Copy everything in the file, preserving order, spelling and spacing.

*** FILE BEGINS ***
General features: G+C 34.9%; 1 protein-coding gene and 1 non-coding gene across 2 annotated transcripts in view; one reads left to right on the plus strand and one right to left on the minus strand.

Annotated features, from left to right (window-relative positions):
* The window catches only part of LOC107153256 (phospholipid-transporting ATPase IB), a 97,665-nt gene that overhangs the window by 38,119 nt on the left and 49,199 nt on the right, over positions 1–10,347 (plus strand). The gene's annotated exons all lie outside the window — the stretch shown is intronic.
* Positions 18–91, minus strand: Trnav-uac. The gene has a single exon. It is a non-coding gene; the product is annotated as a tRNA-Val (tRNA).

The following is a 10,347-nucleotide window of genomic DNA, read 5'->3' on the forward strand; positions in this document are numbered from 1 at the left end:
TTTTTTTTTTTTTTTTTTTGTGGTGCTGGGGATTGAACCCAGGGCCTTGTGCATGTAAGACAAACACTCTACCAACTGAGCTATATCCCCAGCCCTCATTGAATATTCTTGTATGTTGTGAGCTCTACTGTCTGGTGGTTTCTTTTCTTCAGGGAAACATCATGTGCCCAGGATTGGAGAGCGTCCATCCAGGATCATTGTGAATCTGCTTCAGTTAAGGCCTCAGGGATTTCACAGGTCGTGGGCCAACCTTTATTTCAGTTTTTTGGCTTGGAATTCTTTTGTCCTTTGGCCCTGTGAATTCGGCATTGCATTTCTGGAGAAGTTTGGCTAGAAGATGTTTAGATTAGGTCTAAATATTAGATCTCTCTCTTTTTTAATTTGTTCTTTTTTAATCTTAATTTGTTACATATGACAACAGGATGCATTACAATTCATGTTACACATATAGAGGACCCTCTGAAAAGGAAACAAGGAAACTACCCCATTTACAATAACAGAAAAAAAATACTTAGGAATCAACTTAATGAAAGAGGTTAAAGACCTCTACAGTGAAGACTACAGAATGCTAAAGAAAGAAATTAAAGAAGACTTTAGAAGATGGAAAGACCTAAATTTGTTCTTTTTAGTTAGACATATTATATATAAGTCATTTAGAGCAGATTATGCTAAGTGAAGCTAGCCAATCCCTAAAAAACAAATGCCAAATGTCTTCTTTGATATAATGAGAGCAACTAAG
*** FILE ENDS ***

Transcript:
General features: G+C 34.9%; 1 protein-coding gene and 1 non-coding gene across 2 annotated transcripts in view; one reads left to right on the plus strand and one right to left on the minus strand.

Annotated features, from left to right (window-relative positions):
* The window catches only part of LOC107153256 (phospholipid-transporting ATPase IB), a 97,665-nt gene that overhangs the window by 38,119 nt on the left and 49,199 nt on the right, over positions 1–10,347 (plus strand). The gene's annotated exons all lie outside the window — the stretch shown is intronic.
* Positions 18–91, minus strand: Trnav-uac. The gene has a single exon. It is a non-coding gene; the product is annotated as a tRNA-Val (tRNA).

The following is a 10,347-nucleotide window of genomic DNA, read 5'->3' on the forward strand; positions in this document are numbered from 1 at the left end:
TTTTTTTTTTTTTTTTTTTGTGGTGCTGGGGATTGAACCCAGGGCCTTGTGCATGTAAGACAAACACTCTACCAACTGAGCTATATCCCCAGCCCTCATTGAATATTCTTGTATGTTGTGAGCTCTACTGTCTGGTGGTTTCTTTTCTTCAGGGAAACATCATGTGCCCAGGATTGGAGAGCGTCCATCCAGGATCATTGTGAATCTGCTTCAGTTAAGGCCTCAGGGATTTCACAGGTCGTGGGCCAACCTTTATTTCAGTTTTTTGGCTTGGAATTCTTTTGTCCTTTGGCCCTGTGAATTCGGCATTGCATTTCTGGAGAAGTTTGGCTAGAAGATGTTTAGATTAGGTCTAAATATTAGATCTCTCTCTTTTTTAATTTGTTCTTTTTTAATCTTAATTTGTTACATATGACAACAGGATGCATTACAATTCATGTTACACATATAGAGGACCCTCTGAAAAGGAAACAAGGAAACTACCCCATTTACAATAACAGAAAAAAAATACTTAGGAATCAACTTAATGAAAGAGGTTAAAGACCTCTACAGTGAAGACTACAGAATGCTAAAGAAAGAAATTAAAGAAGACTTTAGAAGATGGAAAGACCTAAATTTGTTCTTTTTAGTTAGACATATTATATATAAGTCATTTAGAGCAGATTATGCTAAGTGAAGCTAGCCAATCCCTAAAAAACAAATGCCAAATGTCTTCTTTGATATAATGAGAGCAACTAAG